Avian influenza (AI) is caused by an influenza type A virus which can infect poultry (such as chickens, turkeys, pheasants, quail, domestic ducks, geese, and guinea fowl) and wild birds (especially waterfowl). Highly pathogenic avian influenza (HPAI) virus strains are extremely infectious, often fatal to chickens and turkeys, and can spread rapidly from flock-to-flock.
With the recent detections (since February 2022) of the Eurasian H5 strain of highly pathogenic avian influenza (HPAI) in wild birds and domestic poultry in the United States, bird owners should review their biosecurity practices and stay vigilant to protect poultry and pet birds from this disease. We have recently had confirmation of HPAI in Colorado wild and domestic birds.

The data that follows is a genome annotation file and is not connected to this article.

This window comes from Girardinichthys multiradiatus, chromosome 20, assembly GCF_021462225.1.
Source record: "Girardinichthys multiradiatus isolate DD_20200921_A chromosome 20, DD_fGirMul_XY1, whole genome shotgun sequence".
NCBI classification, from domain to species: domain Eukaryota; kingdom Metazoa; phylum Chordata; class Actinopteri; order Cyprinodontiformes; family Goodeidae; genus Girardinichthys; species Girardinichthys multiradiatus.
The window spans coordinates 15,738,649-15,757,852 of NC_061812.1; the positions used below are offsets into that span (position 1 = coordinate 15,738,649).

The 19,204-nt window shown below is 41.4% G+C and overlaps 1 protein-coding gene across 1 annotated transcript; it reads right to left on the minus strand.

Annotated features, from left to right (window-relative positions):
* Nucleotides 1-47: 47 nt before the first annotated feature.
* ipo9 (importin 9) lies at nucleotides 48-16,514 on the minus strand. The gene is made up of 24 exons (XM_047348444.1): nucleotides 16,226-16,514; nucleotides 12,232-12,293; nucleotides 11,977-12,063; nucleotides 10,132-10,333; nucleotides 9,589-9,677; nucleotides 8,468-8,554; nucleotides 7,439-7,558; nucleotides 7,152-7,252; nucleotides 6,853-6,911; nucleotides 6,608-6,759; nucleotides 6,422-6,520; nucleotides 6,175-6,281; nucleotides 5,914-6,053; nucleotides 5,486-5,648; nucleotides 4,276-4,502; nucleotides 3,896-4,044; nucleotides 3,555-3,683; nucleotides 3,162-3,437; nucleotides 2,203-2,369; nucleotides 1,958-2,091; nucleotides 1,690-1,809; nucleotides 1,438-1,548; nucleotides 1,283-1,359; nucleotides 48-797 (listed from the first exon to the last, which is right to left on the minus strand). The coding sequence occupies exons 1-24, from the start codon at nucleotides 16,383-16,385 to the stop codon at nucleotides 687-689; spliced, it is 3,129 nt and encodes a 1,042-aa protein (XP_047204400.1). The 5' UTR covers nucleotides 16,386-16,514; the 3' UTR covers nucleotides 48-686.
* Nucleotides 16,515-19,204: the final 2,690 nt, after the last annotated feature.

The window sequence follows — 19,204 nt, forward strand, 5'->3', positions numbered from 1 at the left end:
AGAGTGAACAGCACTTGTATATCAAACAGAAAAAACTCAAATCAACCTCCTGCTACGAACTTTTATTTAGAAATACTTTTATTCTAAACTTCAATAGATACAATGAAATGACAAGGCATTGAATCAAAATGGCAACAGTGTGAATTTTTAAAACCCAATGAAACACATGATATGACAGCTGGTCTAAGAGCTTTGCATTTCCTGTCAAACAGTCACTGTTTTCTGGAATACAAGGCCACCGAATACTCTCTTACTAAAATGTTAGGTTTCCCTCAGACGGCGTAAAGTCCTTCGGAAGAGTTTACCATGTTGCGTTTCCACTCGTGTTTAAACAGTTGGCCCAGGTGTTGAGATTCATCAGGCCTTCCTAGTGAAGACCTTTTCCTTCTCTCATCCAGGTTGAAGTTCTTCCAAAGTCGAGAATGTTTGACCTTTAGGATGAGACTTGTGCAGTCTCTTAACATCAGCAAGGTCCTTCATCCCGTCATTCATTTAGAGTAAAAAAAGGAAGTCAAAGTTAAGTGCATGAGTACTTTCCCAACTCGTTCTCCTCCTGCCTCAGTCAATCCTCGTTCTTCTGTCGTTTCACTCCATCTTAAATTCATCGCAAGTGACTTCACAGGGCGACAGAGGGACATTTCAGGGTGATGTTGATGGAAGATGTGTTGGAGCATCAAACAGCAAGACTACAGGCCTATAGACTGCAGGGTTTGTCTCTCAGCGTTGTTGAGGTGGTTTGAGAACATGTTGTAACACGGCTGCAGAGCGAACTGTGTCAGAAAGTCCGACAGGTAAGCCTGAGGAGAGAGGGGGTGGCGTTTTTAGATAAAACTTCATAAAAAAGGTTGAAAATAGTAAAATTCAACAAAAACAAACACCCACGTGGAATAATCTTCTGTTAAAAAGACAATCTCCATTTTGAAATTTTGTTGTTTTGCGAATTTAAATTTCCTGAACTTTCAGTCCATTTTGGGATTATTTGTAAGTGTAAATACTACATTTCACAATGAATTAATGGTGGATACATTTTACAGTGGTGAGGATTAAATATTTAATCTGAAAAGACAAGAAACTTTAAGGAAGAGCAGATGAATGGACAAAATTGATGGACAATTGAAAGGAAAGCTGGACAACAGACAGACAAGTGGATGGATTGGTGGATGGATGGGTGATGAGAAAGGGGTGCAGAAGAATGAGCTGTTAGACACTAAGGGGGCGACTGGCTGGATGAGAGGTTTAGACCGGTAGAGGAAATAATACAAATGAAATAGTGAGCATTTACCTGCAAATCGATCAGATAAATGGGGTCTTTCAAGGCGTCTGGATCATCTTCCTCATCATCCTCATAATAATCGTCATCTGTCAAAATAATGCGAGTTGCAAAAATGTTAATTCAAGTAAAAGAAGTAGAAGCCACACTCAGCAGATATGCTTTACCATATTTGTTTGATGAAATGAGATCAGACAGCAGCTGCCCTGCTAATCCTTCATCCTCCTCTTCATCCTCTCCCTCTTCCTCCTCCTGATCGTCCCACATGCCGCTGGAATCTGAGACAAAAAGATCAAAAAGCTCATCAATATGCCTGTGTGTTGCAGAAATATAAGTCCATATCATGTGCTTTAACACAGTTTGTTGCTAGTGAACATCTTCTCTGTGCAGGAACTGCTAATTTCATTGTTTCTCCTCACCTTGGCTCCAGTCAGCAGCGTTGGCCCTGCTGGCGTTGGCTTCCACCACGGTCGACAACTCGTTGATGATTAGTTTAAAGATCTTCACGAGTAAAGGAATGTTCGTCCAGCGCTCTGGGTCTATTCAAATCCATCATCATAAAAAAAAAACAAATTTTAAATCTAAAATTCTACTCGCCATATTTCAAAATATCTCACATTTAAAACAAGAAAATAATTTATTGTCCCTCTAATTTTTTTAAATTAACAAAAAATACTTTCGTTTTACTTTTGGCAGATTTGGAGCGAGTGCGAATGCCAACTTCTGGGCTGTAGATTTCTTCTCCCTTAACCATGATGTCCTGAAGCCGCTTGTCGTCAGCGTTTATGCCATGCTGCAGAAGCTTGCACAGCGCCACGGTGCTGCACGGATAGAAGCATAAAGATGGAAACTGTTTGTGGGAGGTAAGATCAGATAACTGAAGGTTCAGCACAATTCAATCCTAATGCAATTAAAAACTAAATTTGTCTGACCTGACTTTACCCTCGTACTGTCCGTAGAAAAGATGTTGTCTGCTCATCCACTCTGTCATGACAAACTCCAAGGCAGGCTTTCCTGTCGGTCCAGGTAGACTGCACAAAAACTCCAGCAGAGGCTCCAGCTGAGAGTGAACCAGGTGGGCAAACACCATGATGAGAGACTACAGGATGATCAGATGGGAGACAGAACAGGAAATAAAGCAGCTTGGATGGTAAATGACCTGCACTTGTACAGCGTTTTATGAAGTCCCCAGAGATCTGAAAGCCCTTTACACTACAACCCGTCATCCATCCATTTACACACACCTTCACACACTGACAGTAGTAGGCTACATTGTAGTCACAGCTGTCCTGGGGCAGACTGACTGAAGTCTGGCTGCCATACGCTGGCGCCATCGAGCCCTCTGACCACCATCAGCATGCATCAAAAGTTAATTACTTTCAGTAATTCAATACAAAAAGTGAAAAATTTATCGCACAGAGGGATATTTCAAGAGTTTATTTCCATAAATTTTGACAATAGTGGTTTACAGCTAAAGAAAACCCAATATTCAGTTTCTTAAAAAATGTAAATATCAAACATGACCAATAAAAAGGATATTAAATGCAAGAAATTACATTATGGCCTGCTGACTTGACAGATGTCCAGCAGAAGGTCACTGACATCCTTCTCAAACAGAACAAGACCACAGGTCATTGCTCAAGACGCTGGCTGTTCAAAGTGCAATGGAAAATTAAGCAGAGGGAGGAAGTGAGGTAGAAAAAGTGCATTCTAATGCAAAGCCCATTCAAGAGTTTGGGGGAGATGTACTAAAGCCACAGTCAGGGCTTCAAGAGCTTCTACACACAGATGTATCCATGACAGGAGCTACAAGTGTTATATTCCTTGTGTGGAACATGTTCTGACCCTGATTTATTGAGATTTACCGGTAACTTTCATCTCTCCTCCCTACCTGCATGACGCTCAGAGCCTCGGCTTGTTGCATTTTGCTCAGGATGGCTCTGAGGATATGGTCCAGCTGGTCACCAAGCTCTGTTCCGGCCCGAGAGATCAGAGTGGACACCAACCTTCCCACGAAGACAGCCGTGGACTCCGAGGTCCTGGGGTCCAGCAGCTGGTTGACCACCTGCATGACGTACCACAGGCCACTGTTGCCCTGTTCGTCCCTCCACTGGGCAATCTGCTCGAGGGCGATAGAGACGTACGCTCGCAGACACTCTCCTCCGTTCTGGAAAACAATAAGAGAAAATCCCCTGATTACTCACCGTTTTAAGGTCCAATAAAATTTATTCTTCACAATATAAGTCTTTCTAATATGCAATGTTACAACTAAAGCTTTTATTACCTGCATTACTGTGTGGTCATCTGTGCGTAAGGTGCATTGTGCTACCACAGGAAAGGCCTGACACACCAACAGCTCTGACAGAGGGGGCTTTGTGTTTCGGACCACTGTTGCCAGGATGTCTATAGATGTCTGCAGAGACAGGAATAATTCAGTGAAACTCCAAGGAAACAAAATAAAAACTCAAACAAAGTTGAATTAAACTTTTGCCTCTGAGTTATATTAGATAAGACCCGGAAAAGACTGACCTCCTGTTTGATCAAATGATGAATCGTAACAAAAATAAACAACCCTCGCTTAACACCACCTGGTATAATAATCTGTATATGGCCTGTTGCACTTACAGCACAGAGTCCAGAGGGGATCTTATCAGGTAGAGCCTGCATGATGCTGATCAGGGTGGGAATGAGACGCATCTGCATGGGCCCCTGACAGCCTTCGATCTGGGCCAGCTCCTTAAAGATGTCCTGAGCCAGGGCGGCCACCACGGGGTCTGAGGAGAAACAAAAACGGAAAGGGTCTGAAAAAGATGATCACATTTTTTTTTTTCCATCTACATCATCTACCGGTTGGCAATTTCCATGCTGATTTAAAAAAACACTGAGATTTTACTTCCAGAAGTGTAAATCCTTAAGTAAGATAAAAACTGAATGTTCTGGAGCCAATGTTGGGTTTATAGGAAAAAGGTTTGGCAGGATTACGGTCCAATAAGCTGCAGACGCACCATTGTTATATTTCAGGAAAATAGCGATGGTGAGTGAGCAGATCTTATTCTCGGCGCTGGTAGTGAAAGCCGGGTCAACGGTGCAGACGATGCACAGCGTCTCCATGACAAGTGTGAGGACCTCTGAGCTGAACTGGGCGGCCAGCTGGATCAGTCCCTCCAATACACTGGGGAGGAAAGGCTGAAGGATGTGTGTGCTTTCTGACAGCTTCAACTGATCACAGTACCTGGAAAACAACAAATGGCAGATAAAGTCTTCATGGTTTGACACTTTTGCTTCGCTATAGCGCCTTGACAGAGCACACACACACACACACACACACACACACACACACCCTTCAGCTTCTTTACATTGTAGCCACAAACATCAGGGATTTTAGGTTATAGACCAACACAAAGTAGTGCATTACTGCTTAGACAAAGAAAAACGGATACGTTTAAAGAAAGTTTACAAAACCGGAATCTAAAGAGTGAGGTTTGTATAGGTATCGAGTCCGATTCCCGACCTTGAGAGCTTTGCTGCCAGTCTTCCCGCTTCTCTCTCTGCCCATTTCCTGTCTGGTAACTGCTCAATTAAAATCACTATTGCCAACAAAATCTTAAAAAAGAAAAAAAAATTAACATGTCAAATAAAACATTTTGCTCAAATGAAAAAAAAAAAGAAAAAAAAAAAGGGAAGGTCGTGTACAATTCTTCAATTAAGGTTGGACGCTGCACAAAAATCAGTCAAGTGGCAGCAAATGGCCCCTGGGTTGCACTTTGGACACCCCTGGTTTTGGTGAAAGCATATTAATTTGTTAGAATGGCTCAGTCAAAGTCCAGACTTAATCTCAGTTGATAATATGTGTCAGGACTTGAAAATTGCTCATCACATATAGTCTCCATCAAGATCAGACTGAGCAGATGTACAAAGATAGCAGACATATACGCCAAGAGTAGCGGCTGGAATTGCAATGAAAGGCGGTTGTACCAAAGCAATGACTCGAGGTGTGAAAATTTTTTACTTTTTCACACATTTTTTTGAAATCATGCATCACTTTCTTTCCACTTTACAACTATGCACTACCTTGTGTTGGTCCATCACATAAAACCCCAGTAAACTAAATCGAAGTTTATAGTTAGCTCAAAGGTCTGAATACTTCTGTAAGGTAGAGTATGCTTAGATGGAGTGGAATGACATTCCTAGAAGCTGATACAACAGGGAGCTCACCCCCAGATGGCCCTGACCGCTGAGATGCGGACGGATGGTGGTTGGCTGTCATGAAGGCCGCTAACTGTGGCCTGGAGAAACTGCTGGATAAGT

How is the disease transmitted?
- Foot traffic
- Secretions from the bird
- Contact with infected droppings
- Movement of sick birds
- Contaminated clothing and equipment
Poultry with HPAI do not survive the illness. Vaccines for HPAI are not readily available.
Signs of Avian Influenza
- Difficulty breathing
- Decrease in feed or water intake
- Swelling or purple discoloration of head, eyelids, comb, wattle, and hocks
- Decrease in egg production
- Sudden unexplained death
- Extreme depression
Biosecurity is the key to preventing the spread of disease!
What to do if you have sick birds? REPORT IT!
If your birds are sick or dying, report it right away. This is one of the most important things you can do to keep HPAI from spreading.
1. Your flock or local veterinarian
2. The State veterinarian (303) 869-9130, available 24 hours/day
3. The State avian health team (970) 297-1281, only answered 9-5weekdays
4. USDA Sick bird line, toll-free at 1-866-536-7593.
- Attend Backyard Flock Webinar by Dr. Maggie Baldwin March 15, 2023 5-7pm. Register and ask questions.
- CDA Website on Avian Health. The situational reports can be reached by clicking on the green rectangular box in upper right hand corner.
- Defend the Flock website USDA:APHIS
- Bring home the Blue, not the Flu. 4-H modules on biosecurity and disease transmission.